I spent $93 per day in Iceland, making it my most expensive country I’ve ever traveled through.


Depending on where you want to go in Italy, the cost can vary quite dramatically. Rome, Milan, Venice and Cinque Terre will all most certainly be much more expensive than perhaps some less traveled destinations in Italy, like Bologna. That said, a search on hostelworld showed hostels starting at $20. Many cities in Italy also have good public transportation. A metro ticket in rome is $1.50. Local trains in Italy are also reasonable with a ticket from Rome to Bologna costing as little as $19 euros with trenitalia.

A daily food budget of $25 euros ought to help satisfy a fancy pasta craving if you only eat fancy for one meal and consider shopping at markets for bread, cheese, and wine for other meals. There is also pretty decent street food in Italy with slices of square pizza for $1.50 and even some cheap pasta places for $5 a plate. Aperitivo is also popular in much of Italy, which is a happy hour with snacks and drink discounts. In some cases, wine is even cheaper than bottled water in Italy! Do note that in many places you might get charged extra for sitting on the terrace. Museums tend to run $5-$16 euros, and The Vatican and Sistine chapel cost $16 euros, or is free on last Sunday of of the month, or is half price with a student ID.

United Kingdom

Although many were quite sad to see the UK leave Europe, travelers may have done a secret happy dance, as it brought the dollar and the pound closer than they have ever been before, thus, making the UK a much more affordable place to visit. $1 USD equals 81 pence.

If you’re looking to go to London or the UK in general from October-April you’ll likely find the prices to be much more reasonable than the summer months. Dorm rooms in June in London start at £13, but in January start at £9.78. If you’re into museums you’re in luck as many are free. The cathedrals, Buckingham Palace, and the Tower of London all have entry fees. The Tower and Buckingham palace together cost over £30. Public transportation in UK tends to be expensive as well. A trip from Liverpool to London can range from £25 to £150. Low cost travel options can be found through Megabus where if you book far enough in advance you can find bus tickets for as little as 1 GBP. England does have fairly cheap options for street food, and you can find kebab or fish and chips for around £6.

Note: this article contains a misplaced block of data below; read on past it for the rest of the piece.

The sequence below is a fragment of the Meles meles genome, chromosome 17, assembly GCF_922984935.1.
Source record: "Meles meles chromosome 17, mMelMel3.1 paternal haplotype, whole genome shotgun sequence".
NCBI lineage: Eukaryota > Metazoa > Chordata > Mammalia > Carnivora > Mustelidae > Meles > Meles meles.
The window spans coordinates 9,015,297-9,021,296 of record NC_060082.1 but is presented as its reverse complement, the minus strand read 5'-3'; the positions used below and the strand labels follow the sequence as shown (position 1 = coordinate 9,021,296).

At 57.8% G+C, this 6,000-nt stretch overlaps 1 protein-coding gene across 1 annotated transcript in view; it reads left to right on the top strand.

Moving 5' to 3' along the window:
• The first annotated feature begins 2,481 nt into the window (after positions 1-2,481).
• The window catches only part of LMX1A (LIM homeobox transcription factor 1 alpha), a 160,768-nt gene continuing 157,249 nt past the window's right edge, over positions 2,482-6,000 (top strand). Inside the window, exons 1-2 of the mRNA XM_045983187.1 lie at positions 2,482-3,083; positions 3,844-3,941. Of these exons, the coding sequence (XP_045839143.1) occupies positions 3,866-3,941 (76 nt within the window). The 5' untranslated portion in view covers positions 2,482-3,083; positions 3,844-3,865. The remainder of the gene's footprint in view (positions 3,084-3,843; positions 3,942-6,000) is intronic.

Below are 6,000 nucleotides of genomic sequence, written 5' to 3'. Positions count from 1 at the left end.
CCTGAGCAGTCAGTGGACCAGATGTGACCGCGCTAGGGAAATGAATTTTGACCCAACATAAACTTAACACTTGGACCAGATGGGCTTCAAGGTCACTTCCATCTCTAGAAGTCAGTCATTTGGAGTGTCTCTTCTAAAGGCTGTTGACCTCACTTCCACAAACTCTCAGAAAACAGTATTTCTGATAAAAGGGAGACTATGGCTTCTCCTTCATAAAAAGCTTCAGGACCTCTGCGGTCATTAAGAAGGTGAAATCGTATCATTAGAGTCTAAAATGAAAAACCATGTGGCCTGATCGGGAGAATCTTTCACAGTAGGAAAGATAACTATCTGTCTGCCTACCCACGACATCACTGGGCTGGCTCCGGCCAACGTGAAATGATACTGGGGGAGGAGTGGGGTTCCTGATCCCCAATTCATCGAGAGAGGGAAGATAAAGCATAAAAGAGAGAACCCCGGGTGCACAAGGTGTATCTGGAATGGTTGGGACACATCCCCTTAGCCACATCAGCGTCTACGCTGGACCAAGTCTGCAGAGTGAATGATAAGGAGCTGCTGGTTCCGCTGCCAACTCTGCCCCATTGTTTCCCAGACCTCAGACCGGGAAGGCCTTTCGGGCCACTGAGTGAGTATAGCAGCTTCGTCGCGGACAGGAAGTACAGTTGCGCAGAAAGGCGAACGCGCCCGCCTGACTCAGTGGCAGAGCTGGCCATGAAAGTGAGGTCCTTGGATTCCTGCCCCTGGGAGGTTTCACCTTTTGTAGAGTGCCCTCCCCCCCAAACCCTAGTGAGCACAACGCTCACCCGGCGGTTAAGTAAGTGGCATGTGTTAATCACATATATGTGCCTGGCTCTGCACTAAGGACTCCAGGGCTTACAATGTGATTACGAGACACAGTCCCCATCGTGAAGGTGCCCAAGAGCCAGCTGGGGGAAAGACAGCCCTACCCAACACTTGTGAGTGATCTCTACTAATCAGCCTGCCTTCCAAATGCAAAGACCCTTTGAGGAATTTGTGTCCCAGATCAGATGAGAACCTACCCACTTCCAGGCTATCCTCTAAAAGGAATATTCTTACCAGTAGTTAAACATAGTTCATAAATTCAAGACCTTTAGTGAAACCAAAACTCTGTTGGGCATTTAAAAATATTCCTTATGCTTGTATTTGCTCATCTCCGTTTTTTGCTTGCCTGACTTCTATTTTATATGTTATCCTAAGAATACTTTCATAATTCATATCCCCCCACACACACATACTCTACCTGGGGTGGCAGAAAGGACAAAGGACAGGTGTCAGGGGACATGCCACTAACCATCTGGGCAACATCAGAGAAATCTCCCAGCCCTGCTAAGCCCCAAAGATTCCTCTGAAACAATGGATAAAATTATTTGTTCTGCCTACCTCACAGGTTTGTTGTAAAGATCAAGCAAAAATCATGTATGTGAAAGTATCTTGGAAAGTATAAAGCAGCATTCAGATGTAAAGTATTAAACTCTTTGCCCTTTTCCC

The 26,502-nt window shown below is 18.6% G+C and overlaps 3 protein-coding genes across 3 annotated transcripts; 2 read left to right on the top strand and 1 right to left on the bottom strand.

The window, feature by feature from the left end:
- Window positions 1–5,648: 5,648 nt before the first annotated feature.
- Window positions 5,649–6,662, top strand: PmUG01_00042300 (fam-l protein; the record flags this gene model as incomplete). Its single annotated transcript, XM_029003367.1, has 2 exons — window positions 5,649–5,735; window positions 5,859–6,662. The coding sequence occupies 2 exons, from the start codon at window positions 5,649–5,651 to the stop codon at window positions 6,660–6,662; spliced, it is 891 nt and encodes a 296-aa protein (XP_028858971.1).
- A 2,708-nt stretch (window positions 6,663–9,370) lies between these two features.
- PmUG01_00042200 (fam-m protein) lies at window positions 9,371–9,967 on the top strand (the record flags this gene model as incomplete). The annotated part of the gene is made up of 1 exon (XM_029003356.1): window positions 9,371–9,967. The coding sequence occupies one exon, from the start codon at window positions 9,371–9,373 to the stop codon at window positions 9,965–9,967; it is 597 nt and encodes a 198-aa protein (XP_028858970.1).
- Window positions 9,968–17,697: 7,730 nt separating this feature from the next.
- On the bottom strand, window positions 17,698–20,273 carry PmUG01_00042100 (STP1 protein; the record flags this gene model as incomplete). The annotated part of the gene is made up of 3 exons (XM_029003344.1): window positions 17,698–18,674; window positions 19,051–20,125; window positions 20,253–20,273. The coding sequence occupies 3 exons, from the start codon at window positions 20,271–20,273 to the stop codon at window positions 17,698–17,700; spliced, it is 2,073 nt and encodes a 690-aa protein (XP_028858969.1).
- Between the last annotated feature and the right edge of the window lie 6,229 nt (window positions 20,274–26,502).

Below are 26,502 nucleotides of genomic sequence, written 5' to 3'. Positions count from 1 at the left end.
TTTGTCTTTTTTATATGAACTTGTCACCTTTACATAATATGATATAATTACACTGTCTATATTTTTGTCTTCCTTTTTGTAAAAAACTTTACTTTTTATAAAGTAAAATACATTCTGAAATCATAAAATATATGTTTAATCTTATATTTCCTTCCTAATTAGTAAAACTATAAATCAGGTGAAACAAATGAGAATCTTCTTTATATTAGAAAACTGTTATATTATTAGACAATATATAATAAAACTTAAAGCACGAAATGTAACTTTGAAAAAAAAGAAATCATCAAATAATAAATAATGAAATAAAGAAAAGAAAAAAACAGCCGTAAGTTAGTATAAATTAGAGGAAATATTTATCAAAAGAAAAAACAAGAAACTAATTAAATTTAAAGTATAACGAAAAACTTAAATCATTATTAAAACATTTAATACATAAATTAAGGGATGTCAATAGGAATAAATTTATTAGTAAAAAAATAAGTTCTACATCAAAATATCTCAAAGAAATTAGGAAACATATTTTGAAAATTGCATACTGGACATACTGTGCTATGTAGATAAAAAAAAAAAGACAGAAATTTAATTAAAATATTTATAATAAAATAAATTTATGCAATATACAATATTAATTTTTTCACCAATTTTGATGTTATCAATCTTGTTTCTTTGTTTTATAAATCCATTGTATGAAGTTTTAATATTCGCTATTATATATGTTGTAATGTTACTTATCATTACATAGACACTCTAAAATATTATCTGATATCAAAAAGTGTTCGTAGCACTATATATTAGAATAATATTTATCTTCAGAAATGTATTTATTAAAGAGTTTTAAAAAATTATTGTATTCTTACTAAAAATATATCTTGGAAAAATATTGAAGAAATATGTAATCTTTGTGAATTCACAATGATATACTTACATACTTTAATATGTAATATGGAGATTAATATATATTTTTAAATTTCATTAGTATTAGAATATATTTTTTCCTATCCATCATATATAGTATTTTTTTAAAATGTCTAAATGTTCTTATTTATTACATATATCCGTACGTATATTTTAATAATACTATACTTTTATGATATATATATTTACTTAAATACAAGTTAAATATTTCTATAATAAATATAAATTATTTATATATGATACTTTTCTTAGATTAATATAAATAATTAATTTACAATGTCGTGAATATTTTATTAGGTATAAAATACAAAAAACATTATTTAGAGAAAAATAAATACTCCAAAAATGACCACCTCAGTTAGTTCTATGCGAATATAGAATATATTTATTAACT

Great wine, great food, beautiful mountains, rural farm lands and gorgeous coastline make France a much-loved destination. Despite Frances fame for being a rather expensive destination a smart traveler can get by on €47-€75 per day. Besides hostels and BnBs there are also several cheap hotel chains that are becoming popular on budget websites with prices beginning at €22 (in off peak) around €60 (high season). Hostel Dorms in Paris start around €20 and range higher or lower depending on region.

As always, street food and bakeries will be cheaper than restaurants. Crepes from street vendors are delicious and cheap at around €4 for ham and cheese. It’s always possible to stop in a local delicatessen and buy bread, cured meats, and cheese for a great picnic of around €10-13. A bottle of wine can be as cheap as €6. Sit down restaurants can average $25 and up.